Patients who had longer consultations with their GP were less likely to subsequently self-refer themselves to hospital due to a worsening of their condition, a study has found.
The study, which looked at factors associated with potentially missed acute deterioration, said this might be because GPs with more time to assess patients ‘are more likely to recognise deterioration and refer the patient for secondary care’.
A longer consultation might also allow GPs more time to provide advice, such as telling the patient to contact the practice again if their condition worsens, the British Journal of General Practice study found.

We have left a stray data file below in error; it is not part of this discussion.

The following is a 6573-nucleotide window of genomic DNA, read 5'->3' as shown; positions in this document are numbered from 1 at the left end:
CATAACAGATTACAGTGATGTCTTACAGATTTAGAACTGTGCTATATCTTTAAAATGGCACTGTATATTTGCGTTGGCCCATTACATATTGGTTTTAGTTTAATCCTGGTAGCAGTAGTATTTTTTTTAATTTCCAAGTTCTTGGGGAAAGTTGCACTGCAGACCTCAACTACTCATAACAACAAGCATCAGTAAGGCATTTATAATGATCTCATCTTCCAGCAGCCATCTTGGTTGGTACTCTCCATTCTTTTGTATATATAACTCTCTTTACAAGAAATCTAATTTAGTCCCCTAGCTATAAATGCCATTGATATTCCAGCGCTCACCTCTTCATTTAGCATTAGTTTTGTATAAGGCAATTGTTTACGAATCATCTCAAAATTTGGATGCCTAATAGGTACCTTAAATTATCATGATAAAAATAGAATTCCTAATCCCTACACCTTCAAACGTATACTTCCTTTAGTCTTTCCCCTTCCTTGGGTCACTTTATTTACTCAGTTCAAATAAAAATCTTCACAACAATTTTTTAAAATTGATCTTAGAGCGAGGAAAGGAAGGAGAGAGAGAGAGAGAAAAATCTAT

The researchers defined a potentially missed acute deterioration as a patient having a self-referred admission to hospital after being seen by a GP in the three days beforehand.
They found that 116,097 patients had contacted a GP three days before an emergency admission, with patients with sepsis or urinary tract infections more likely to self-refer.
GP appointment duration was associated with self-referral, with a five-minute increase in appointment time resulting in a 10% decrease on average in the odds of self-referred admissions.
Patients having a telephone consultation compared with face-to-face, previous health service use, and the presence of comorbidities were all also associated with self-referred admission, according to the research.
Source: Management in Practice, 2 June 2021